At the zenith of their power under Casimir IV in the 1490s, the Jagiellons ruled Poland, Lithuania, Bohemia, and Hungary. But at the Treaty of Vienna in 1515 an agreement was concluded with the Habsburgs regarding the marriage of King Vladislav II's children with Holy Roman emperor Maximilian I's grandchildren. Louis II, king of Hungary and Bohemia from 1516, married Maria, daughter of the king of Castile, Philip I the Handsome (1522). Anna married Ferdinand, who later became emperor as Ferdinand I, in 1521. When Louis fell in the battle against the Turks at Mohács (1526), Bohemia and Hungary came under the rule of Habsburgs.
The Kings John Olbracht and Alexander died without issue. By his marriage with Barbara, daughter of the Transylvanian Voivode Stephen Zápolya, Sigismund I the Old had a daughter, Jadwiga, who married the Brandenburg elector, Joachim II (1535). By his second marriage to Bona Sforza, an Italian, Sigismund had six children: his son Sigismund II Augustus became king of Poland and the Grand Duchy of Lithuania in 1548; Isabella was married to the king of Hungary, János Szapolyai, in 1539 and after his death (1540) ruled Transylvania for eleven years on behalf of her underage son, John Sigismund; Sophia became the wife of Henry, duke of Brunswick (1556); Anna became queen of Poland (1575) and wife of Stephen Báthory (1576); and Catherine married John, who later became king of Sweden as John III Vasa (1562).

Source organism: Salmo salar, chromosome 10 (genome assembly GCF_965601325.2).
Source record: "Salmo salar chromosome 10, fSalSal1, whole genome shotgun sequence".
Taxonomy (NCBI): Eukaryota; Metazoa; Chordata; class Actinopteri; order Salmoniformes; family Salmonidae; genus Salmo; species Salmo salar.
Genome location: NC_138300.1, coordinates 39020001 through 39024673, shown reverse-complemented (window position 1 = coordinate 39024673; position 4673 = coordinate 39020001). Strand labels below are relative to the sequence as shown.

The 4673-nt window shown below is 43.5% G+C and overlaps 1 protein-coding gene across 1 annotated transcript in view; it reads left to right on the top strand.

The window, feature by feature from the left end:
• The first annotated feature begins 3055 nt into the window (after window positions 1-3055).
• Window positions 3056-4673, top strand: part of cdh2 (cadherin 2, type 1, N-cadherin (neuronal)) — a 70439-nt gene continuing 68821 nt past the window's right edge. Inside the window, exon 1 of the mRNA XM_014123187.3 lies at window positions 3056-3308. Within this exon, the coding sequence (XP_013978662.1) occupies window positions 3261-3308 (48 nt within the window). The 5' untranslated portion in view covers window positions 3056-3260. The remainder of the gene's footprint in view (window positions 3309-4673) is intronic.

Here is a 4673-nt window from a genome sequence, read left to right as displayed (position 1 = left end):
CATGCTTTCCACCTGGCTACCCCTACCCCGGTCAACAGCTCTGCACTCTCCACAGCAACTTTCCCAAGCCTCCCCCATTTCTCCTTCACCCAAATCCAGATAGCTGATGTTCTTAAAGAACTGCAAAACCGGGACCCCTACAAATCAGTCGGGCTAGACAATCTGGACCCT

The death without issue of Sigismund II Augustus in 1572 and of his sister Anna in 1596 meant the end of the dynasty. Its descendants by distaff survived much longer. The mother of Sigismund III Vasa, king of Poland (1587–1632) and Sweden (1592–1599), was a Jagiellon. Thanks to the marriages of Casimir IV's daughters all European monarchs at the beginning of the twenty-first century—the queen of Great Britain and Northern Ireland, Elizabeth II; the king of Belgium, Baudouin I; the queen of Denmark, Margarethe II; the queen of Holland, Beatrix; the king of Norway, Harald V; the king of Sweden, Carl XVI Gustaf; the prince of Lichtenstein, Hans Adam II; the grand duke of Luxembourg, Jean; and the prince of Monaco, Rainier III—could claim Casimir IV as their ancestor.